Should there be a shortfall between the first and second valuation, you will be faced with a decision between challenging the final valuation, bridging the shortfall yourself, or haggling with the developer over the asking price. None are ideal, and a lot will depend upon the extent of the shortfall. Seeking further advice, should this happen, is prudent.
One final point to bear in mind if you are a first-time buyer considering an off-plan purchase, is the fact that Help to Buy is an option available to you.
The government led equity loan scheme can help bring your deposit down to a more manageable 5% and allow you to borrow up to 20% (40% in London) of the overall purchase price. This loan is also interest-free for five years.
Buying off-plan: When do you pay?
Buying property off-plan will usually mean that you have to secure said home by way of a reservation deposit. This should be paid as soon as you are 100% positive about the move so that you don’t miss out on the deal. From there, things can move incredibly fast. Do not be surprised if the developer expects to exchange within 28 days.
At the point of exchange, a further deposit will need to be paid on the property, usually somewhere in the region of 10% of the asking price. Once you move in, you will repay your mortgage in the same way as you would if you were buying property in a more conventional manner.
What about stamp duty when buying off-plan property?
Unfortunately, the same rules apply when buying off-plan. No further exemptions are available.
The final amount you’ll hand over to HMRC will depend upon the price you agree with your developer. First-time buyers will receive stamp duty discounts on properties up to £500,000, the full breakdown of which you can find here.
To find out exactly what you’ll pay, head over the gov.uk’s stamp duty calculator and answer a few simple questions.
Step-by-step guide to buying off-plan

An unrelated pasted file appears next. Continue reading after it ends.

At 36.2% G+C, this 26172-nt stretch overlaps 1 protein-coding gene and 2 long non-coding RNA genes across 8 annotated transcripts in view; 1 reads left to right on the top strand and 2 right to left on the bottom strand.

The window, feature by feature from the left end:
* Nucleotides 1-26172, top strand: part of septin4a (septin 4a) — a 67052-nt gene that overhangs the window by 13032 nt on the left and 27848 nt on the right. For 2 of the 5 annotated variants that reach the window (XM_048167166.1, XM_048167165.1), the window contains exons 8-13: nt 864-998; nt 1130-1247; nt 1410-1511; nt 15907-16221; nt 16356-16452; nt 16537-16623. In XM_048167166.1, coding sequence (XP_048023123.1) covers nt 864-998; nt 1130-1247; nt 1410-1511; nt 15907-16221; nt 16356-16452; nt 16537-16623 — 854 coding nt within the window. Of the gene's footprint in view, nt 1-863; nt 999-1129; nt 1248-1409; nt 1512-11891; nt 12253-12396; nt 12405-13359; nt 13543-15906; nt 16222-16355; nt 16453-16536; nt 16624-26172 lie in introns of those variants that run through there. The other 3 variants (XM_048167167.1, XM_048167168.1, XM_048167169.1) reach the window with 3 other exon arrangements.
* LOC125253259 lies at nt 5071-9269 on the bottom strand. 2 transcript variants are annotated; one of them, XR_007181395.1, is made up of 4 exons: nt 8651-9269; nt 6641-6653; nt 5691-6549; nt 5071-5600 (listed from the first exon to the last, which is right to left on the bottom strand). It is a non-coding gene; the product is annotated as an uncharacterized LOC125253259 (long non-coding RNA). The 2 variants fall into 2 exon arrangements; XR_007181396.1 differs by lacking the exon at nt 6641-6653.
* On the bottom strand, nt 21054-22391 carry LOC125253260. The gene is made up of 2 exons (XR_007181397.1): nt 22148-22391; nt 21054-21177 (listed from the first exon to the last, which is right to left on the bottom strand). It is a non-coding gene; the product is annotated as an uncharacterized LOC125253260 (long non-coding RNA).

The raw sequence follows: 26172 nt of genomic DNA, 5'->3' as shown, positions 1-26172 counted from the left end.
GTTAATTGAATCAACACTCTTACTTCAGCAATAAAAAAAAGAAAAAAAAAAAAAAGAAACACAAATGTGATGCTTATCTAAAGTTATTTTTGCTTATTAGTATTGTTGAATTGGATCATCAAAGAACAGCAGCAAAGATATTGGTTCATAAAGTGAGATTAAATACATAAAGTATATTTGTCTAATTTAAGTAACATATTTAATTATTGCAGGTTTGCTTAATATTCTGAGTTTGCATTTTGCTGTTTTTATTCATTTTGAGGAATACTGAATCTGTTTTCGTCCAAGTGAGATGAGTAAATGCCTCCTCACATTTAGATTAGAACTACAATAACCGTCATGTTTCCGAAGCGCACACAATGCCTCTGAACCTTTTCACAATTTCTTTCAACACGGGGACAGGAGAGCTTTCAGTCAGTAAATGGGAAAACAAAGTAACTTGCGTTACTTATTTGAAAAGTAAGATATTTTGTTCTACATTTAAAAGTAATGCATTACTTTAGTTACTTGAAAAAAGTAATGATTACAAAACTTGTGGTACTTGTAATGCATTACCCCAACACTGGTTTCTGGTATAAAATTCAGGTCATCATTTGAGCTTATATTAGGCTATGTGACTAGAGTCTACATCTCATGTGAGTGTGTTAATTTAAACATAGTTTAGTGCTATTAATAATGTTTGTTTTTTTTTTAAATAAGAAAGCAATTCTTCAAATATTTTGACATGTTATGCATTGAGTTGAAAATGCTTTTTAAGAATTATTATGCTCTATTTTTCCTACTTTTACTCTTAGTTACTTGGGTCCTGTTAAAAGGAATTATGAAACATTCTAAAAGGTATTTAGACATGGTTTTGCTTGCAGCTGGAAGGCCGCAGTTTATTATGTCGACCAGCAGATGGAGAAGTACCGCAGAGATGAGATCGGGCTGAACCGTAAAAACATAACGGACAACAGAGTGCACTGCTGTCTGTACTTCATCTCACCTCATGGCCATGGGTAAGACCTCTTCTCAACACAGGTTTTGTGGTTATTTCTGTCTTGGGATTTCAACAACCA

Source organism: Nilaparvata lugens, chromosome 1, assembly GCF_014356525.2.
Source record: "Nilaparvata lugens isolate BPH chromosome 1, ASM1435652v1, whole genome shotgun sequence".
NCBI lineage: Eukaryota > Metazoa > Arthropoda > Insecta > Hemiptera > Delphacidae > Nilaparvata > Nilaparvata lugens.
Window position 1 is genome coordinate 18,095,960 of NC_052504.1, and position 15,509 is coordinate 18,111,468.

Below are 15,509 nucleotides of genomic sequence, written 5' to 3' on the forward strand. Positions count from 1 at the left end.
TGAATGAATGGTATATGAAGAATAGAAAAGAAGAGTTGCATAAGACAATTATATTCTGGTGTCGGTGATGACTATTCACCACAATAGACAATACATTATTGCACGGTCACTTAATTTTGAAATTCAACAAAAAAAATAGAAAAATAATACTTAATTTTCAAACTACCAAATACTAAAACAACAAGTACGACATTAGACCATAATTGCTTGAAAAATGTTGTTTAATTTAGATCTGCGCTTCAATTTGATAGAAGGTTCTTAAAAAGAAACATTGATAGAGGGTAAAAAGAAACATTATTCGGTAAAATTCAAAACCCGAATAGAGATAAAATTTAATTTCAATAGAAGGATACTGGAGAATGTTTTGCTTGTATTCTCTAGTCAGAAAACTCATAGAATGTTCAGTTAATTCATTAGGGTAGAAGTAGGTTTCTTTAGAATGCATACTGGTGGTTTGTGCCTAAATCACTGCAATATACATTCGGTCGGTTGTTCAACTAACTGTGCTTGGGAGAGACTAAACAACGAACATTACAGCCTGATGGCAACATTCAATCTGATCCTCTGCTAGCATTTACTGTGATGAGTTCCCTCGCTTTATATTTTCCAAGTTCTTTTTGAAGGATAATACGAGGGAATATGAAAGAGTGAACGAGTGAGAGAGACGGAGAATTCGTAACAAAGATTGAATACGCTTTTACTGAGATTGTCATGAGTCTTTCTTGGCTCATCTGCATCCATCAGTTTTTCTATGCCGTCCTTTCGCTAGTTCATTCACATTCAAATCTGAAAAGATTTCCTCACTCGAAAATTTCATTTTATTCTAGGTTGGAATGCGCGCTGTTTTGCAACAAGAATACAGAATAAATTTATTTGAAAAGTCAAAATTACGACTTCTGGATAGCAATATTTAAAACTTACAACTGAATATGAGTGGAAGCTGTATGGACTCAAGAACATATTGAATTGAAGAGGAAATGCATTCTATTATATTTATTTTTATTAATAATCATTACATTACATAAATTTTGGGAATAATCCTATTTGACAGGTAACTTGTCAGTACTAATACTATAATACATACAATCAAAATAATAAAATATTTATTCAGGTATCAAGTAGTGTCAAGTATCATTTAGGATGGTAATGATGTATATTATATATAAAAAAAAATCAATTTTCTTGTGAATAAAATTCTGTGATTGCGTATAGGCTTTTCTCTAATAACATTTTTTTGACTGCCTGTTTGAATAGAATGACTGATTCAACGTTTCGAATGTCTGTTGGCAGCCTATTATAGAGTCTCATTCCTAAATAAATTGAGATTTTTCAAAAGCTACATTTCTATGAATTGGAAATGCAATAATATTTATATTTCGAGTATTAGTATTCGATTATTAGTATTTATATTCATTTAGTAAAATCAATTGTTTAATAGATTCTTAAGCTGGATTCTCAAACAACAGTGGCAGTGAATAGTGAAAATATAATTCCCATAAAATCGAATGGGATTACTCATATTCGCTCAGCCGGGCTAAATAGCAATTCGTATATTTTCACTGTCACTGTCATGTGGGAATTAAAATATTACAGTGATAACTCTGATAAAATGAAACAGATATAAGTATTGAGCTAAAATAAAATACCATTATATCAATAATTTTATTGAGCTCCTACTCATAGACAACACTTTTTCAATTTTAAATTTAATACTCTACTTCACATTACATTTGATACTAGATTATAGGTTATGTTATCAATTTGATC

- Find a suitable development in your area that is offering off-plan property to the public.
- Contact lenders to see if you can successfully finance your off-plan purchase.
- Pay your reservation deposit to the developer.
- Find a reputable conveyancing solicitor. Do not be bullied into using one recommended by the developer.
- Apply for your mortgage.
- Exchange contracts off-plan and pay your deposit.
- Have your property surveyed and compile a snagging list to ensure your new home meets the standards you expect before you move in.
- Complete the deal. Completion should only happen once you are entirely satisfied with the property.
Questions to ask when buying off-plan
Buying off-plan property is a big decision, so you’ll want to ask plenty of questions before you commit. Naturally, you’ll want to ask the developer things, but you should also pose a few queries to yourself, too. Doing your own homework is vital if you want your move to be successful and stress-free.
Below is a list of straightforward questions you should ask before you sign or agree to anything:
- How long has the developer been in business and what is their reputation like?
- What kind of protection will I have against the developer going bust before we complete?
- What happens if the developer fails to complete the build?
- Can I see the architect’s plans, not just computer generated imagery used for sales purposes, before you reserve the property?
- Can I have access to the planning consent documentation?
- Is the property leasehold or freehold? Houses should always be sold as freehold property. If buying a leasehold apartment, ask to see the lease before agreeing to anything.
- What is included in the sale price? Will I be charged more if I make amendments to fixtures and fittings?
- What is the construction timeframe?
- When will you supply the short and long stop dates? These dates are, respectively, the estimated completion date and the date by which the build must be finished by.
- Where do I stand if there’s a delay in the build?
- What builder’s warranty will be supplied?
- When will I have access to the site?
- Will the development be privately managed post-completion? If yes, what charges can I expect to pay?
That’s it for another week. If you are considering buying off-plan in London, keep an eye on our New Homes page, as we occasionally have opportunities to do just that arise from time to time.